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Max Planck Encyclopedia of Public International Law [MPEPIL]

Charles Taylor Case

Simon M Meisenberg

From: Oxford Public International Law (http://opil.ouplaw.com). (c) Oxford University Press, 2015. All Rights Reserved. Subscriber: null; date: 15 December 2018

War crimes — Crimes against humanity — Heads of state and other senior officials

Published under the auspices of the Max Planck Foundation for International Peace and the Rule of Law under the direction of Rüdiger Wolfrum.

A.  Introduction

Charles Ghankay Taylor, the former and 21st President of Liberia is the first former Head of State who has been convicted for the commission of crimes against humanity and war crimes, since the conviction of Klaus Dönitz before the International Military Tribunal in Nuremberg. He was sentenced to 50 years’ imprisonment by an international criminal tribunal, the Special Court for Sierra Leone (‘SCSL’) for assisting and planning crimes in the armed conflict in Sierra Leone. The SCSL was established in 2002 pursuant to an agreement between the government of Sierra Leone and the UN (Mixed Criminal Tribunals [Sierra Leone, East Timor, Kosovo, Cambodia]). Its mandate was to prosecute persons ‘who bear the greatest responsibility’ for committing serious violations of international humanitarian law (Humanitarian Law, International) in the territory of Sierra Leone since 30 November 1996. The SCSL Statute provided the court with jurisdiction over crimes against humanity, serious violations of Common Art. 3 Geneva Conventions I–IV (1949) and Geneva Conventions Additional Protocol II (1977), and other serious violations of international humanitarian law and specified crimes under Sierra Leonean law.

B.  Overview and Background

Taylor was born on 28 January 1948 in Arthington in the Republic of Liberia. In 1976 he graduated with a BSc degree in economics from Bentley College, Massachusetts, US. In the early 1980s, he served as the Director General of the General Services Administration of the Liberian Government and as Deputy Minister of Commerce. He fled to the US following allegations of embezzlement by Liberian authorities and was detained in the US pursuant to a Liberian extradition request in June 1984. He escaped from prison in the US in 1985, while awaiting his extradition, and returned to West Africa, where he formed an armed opposition group, the National Patriotic Front of Liberia (‘NPFL’), in opposition to the government of then President Samuel Doe with the aim of toppling his corrupt and violent regime. The NPFL led an insurgency into Liberia in December 1989 and engaged Liberia in an armed conflict until 1996. In July 1997, free and fair elections were held, which Taylor won. Taylor’s government, however, came under attack itself in 1999 from a rebel insurgency within Liberia, which lasted until Taylor’s resignation in August 2003.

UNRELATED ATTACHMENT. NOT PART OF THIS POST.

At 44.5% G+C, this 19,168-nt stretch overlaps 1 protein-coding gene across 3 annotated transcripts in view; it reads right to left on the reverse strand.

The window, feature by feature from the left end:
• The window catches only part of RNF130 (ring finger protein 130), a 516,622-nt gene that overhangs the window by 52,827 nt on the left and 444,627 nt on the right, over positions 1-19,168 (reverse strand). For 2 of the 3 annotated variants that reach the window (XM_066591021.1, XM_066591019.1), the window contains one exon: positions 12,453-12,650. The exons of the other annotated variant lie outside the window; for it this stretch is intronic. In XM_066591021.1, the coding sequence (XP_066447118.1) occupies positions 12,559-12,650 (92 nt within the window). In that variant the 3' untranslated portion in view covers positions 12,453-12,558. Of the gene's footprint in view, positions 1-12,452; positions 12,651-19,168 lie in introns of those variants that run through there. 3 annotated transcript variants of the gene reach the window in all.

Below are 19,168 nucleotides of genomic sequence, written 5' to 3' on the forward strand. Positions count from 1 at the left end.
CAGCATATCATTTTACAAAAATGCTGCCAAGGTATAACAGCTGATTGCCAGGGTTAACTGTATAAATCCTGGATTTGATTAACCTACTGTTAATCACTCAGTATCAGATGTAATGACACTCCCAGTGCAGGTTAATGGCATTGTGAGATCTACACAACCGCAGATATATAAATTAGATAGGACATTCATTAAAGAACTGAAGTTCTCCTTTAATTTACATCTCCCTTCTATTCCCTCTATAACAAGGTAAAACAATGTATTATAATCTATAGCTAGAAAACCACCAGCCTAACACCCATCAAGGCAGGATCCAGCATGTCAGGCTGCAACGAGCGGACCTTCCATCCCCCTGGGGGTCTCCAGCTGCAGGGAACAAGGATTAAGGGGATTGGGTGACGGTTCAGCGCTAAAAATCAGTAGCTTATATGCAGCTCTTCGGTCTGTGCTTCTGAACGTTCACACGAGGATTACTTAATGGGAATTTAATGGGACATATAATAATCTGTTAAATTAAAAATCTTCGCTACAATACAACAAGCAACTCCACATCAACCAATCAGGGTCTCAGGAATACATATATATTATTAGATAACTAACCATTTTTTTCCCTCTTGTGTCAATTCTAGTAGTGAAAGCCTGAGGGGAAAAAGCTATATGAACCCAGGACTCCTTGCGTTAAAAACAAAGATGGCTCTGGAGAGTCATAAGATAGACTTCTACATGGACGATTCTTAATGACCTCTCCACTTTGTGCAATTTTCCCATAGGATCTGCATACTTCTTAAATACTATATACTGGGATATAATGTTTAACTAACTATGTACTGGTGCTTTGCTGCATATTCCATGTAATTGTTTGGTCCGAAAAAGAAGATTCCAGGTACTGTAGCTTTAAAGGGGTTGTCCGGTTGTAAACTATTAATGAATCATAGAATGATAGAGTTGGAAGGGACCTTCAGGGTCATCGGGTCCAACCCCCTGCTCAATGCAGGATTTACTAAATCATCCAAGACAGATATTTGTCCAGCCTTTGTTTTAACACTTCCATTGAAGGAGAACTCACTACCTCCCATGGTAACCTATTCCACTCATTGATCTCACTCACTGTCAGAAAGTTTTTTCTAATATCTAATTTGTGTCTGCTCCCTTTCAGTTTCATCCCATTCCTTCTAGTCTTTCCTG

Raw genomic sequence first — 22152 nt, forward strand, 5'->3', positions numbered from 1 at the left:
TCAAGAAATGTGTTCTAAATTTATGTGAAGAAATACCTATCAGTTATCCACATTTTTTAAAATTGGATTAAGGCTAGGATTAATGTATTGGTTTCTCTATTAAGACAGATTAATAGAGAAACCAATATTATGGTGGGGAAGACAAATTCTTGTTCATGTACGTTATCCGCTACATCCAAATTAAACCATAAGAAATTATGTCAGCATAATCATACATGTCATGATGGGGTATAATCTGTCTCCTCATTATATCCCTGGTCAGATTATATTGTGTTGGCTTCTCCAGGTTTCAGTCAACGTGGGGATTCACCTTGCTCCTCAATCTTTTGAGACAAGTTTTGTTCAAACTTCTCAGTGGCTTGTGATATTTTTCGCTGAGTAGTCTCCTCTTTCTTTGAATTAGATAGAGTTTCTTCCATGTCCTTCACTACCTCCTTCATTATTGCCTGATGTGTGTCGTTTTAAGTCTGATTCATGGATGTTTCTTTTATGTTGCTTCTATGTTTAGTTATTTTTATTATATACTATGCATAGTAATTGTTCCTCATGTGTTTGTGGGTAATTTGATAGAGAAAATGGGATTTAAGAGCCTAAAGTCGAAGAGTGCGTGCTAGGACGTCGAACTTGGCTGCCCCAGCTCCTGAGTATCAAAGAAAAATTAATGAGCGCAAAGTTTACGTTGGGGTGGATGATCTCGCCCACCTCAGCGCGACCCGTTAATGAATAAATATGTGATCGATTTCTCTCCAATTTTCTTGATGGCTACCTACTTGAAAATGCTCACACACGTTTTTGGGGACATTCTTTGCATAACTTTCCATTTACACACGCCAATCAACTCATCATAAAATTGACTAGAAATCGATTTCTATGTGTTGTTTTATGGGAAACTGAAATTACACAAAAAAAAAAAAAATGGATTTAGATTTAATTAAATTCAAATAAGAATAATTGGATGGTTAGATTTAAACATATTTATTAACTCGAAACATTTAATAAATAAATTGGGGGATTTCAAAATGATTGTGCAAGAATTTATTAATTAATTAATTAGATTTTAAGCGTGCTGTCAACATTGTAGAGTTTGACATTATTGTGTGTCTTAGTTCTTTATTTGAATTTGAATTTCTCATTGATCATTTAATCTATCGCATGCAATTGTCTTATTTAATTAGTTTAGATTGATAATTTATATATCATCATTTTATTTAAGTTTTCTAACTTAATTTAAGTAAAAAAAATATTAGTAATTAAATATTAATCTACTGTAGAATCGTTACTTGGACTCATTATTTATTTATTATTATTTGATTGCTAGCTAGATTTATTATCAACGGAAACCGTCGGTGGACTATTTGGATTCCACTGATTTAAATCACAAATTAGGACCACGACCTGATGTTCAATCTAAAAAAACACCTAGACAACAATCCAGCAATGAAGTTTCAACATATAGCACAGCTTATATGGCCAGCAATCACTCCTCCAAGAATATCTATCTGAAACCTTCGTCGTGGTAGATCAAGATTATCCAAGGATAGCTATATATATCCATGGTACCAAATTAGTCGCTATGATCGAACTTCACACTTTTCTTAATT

Accusations that the Liberian Government under President Taylor sustained rebel forces in neighbouring Sierra Leone, in particular the armed rebel group, the Revolutionary United Front, with military equipment and other forms of assistance in exchange for diamonds mined using civilian slave labour (Kimberley Process) were first voiced in 1998 by Nigerian ECOMOG (Economic Community of West African States Monitoring Group) military officials and later by the UN. Following a report of the Panel of Experts established by UNSC Resolution 1306 (2000), the Liberian Government and Taylor were personally accused by the UNSC of assisting the Sierra Leonean rebels (see UNSC Res 1343 [2001], Res 1395 [2002], Res 1408 [2002], Res 1470 [2003], and Res 1478 [2003]).

Following the establishment of the SCSL in 2002, its Prosecutor charged Taylor with crimes against humanity and war crimes, and obtained an indictment and warrant of arrest on 7 March 2003, which remained under seal until 4 June 2003. Liberia filed a complaint against Sierra Leone to the International Court of Justice (ICJ) in August 2003, claiming a violation of Head of State immunity by the issuance of the indictment and warrant of arrest by the SCSL. No action was taken, however, as Sierra Leone did not consent to the ICJ’s jurisdiction. Before his arrest, and still in the position of an incumbent President, Taylor made a similar claim before the SCSL. Following the Arrest Warrant Case (Democratic Republic of the Congo v Belgium) one of the core questions was whether the SCSL was a ‘certain international criminal court’ that had the jurisdiction to issue an indictment against a sitting Head of State. The SCSL Appeals Chamber denied Taylor’s claim, arguing that the SCSL was indeed an international criminal court. It stated further that Art. 6 (2) SCSL Statute, which provided that any official position, including a Head of State or Government, ‘shall not relieve such person of criminal responsibility’, was not in conflict with any peremptory norm (Ius cogens) of international law.